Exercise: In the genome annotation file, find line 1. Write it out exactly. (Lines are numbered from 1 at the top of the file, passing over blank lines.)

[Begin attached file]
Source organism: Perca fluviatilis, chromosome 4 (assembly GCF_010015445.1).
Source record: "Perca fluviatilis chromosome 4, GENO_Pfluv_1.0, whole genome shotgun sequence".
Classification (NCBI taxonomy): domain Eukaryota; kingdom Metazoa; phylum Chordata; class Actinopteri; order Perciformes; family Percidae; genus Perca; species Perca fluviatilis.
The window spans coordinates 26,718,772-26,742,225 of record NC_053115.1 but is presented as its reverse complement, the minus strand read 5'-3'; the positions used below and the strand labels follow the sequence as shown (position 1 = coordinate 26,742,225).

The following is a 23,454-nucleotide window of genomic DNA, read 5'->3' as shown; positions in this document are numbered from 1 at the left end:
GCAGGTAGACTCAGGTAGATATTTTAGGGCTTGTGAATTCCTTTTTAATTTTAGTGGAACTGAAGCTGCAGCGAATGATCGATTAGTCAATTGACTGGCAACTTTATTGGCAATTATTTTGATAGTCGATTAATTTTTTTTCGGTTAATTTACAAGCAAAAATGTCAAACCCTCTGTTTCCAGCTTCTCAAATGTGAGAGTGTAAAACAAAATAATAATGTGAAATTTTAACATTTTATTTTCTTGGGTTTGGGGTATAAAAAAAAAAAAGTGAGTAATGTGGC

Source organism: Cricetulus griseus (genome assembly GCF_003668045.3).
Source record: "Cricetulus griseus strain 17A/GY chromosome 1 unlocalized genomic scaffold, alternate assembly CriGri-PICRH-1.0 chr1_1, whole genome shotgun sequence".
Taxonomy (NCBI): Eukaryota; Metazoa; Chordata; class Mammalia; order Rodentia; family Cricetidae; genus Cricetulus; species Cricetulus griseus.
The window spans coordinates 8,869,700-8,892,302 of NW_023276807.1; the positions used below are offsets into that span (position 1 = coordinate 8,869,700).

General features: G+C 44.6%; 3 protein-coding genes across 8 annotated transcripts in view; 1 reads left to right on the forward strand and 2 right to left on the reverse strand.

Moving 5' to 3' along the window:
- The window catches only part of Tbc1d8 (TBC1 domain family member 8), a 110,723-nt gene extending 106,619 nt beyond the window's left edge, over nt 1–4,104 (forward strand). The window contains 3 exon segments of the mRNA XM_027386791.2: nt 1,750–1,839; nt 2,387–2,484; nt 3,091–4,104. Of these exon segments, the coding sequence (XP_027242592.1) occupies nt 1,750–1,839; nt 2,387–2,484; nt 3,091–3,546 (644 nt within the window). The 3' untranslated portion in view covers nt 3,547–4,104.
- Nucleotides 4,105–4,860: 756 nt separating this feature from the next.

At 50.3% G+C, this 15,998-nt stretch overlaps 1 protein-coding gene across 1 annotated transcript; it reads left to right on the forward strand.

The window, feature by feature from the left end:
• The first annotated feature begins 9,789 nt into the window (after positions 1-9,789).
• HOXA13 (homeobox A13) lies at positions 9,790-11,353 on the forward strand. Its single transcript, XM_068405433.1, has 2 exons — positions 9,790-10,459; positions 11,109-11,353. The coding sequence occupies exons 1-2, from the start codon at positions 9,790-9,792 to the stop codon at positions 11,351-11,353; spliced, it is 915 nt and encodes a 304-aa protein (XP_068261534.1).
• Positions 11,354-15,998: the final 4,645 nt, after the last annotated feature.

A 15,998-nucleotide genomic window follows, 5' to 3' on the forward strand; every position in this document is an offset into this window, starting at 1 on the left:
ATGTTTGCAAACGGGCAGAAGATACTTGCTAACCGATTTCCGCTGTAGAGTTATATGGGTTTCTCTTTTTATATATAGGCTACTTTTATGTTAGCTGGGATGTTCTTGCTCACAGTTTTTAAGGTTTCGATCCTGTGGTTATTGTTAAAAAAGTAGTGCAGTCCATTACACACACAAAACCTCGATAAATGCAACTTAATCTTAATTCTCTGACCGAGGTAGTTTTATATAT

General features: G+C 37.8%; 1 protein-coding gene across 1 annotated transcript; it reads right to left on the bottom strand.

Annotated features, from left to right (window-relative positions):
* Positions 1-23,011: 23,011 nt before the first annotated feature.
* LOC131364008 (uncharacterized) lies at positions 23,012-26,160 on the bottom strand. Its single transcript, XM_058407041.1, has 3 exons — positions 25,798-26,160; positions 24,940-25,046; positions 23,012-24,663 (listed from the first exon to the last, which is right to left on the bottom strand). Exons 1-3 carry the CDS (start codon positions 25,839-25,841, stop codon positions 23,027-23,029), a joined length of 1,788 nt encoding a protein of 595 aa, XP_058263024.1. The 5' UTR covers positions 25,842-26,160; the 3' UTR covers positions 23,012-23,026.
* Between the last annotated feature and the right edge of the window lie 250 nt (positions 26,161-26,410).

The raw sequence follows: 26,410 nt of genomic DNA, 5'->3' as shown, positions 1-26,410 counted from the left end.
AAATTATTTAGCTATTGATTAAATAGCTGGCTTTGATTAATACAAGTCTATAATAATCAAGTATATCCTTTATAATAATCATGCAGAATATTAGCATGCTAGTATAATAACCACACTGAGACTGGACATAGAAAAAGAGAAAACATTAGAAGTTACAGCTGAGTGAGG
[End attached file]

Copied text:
Source organism: Perca fluviatilis, chromosome 4 (assembly GCF_010015445.1).